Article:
Book Review, Indian authors

Sita Warrior of Mithila : Book 2 of Ram Chandra Series by Amish

Yada yada hi dharmasya glanirbhavati suvrata|

Abhyuttthanamadharmasya tada prakritisambhavah||

O keeper of righteous vows, remember this,

Whenever dharma is in decline, Or there is an upsurge of adharma:

The Sacred Feminine will incarnate.

Amish’s Ram Chandra series had its debut with The Scion of Ikshvaku 2 years ago. Fans have been waiting for the release of Sita Warrior of Mithila since then. I do not claim fealty to Sita_Warrior_of_Mithila_coverthe fandom, let me confess, I haven’t read The Scion of Ikshvaku beyond a few chapters. I left it alone since I found it dragging in a manner familiar to me from Amish’s The Oath of the Vayuputras from the Shiva Trilogy (don’t get me wrong, I liked the book, the climax even). The slow place was acceptable to me there because it was the end of a series I had so dearly followed. Besides the characters in the narrative had all felt fresh and real. The Scion of Ikshvaku felt like it was merely riding on the fame and anticipation the Shiva Trilogy has caused in its splendor. However, the trailer and the cover of this book did not fail to appeal to my senses. Inspite of that, I began reading Sita Warrior of Mithila with ample apprehension and timidity. And then, the first chapter of the book happened!

After the first chapter I literally closed the book and said, “Amish, you have me hook line and sinker!” In here Sita is a badass! She is a warrior worth her salt. She is intelligent, smart and pragmatic. And yes, she means business! The story revolves around her cause and the means she adopts for it. She constantly reminds you of a modern working woman who has to balance her work and personal life, albeit with a very supportive and understanding partner who shares her goal. It’s a relationship in perfect harmony. *sigh* The story here has a pace, quite comfortable to any reader. The language is simple and comprehensible. But, that’s the thing with Amish! His works are known for the freshness of the plot than decorative language. Though in this case, the language is also overly descriptive and screenplay-ish, which is quite possibly intentional given his eye for detail.

AmishThe story here has a pace, quite comfortable to any reader. The language is simple and comprehensible. But, that’s the thing with Amish! His works are known for the freshness of the plot than decorative language. Though in this case, the language is also overly descriptive and screenplay-ish, which is quite possibly intentional given his eye for detail. He subtly touches contemporary debate points like meat-eating and Jallikettu. But fails to make a decisive statement anywhere. At some places, Amish seems to be struggling to defend certain characters in alignment to how we know them from the popular epic, Ramayan. And, throughout the narrative, his politics seems to be diplomatic. I would have loved a little more bravado, but still not complaining.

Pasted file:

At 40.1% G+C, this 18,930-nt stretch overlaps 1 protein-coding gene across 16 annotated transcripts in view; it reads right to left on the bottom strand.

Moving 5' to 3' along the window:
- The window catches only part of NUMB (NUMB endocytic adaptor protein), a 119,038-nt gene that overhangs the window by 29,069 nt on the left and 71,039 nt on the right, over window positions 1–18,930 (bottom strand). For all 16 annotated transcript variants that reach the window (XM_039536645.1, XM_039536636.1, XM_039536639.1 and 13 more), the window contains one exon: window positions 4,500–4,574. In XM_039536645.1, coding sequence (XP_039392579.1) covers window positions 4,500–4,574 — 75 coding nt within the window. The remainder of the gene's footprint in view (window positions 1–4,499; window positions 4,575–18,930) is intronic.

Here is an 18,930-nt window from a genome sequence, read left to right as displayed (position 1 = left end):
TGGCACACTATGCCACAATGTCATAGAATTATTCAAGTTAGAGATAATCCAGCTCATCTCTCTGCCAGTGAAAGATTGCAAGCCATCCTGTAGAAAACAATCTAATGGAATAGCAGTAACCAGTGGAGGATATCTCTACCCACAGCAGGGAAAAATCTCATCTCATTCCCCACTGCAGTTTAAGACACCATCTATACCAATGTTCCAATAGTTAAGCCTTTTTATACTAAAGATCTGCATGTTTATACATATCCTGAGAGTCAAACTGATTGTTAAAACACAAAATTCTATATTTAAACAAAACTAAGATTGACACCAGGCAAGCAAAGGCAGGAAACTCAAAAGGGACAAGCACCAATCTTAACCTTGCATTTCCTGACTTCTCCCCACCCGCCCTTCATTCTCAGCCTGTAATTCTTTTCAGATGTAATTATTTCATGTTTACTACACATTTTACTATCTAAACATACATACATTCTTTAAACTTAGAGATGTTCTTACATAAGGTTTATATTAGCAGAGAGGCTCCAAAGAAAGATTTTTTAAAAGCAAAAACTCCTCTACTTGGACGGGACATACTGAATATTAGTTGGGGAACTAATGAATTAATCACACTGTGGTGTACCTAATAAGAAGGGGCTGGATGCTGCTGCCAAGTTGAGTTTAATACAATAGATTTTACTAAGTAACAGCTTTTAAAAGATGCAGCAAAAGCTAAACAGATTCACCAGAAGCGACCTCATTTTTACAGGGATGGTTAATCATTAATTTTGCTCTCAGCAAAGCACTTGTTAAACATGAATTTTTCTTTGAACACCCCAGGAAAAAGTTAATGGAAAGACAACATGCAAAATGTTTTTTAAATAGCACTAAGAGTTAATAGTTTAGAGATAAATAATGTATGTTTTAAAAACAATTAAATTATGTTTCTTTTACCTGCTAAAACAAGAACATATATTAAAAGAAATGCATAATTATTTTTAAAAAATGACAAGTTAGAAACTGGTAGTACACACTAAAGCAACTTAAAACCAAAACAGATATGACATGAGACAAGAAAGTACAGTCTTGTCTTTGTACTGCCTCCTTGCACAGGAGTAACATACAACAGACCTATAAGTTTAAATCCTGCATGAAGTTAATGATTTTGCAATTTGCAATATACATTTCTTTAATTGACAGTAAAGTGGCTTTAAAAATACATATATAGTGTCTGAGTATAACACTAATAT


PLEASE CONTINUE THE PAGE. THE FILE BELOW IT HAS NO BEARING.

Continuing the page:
Amish explains his style of narration in this series as multi-linear, i.e, the first three books will respectively be in Ram’s, Sita’s and Raavan’s perspectives. All these three books start and end at the kidnapping of Sita by Raavan. The fourth and last book in the series will be the conclusive one that’ll take the story ahead and tie everything neatly with a bow. This means that a lot many parts of the story will be repeated in all three books. So, for readers intending to read the books one after the other may be at a disadvantage. But it also means that no matter where you start reading the series, between book 1 to 3, you do not miss out on the story.

 

Verdict: It is fresh, and fast! This Sita is to watch out for. Ram Chandra series is picking up with this installment of the story. So if you are a fan of the genre, you might not want to miss this.

Continue reading “Sita Warrior of Mithila : Book 2 of Ram Chandra Series by Amish”

Book Review, Indian authors

Olympus: An Indian Retelling of the Greek Myths

Very few writers incite in me the urge to reach for their books at the devdutt_660_041113063104mere sight of their names on the cover and Devdutt Pattanaik is one of them because, according to me, he is the master of retellings. His works, Jaya and Sita have been revelations to me; and The Pregnant King is still one of my favorites. His stronghold seems to be his ability to stay subjectively objective in drawing from mythology what is relevant to the ever changing modern scenario. He is not a puritanist bogged down by the conservative traditionalist. Neither is he dismissive of the western view on Indian mythology. He understands that it is important to stand firmly grounded on the cultural nuances to understand and interpret Indian mythology. So when such a reasonable and learned man shifts his gaze to Greek mythology, and you love reading mythology, you follow suit.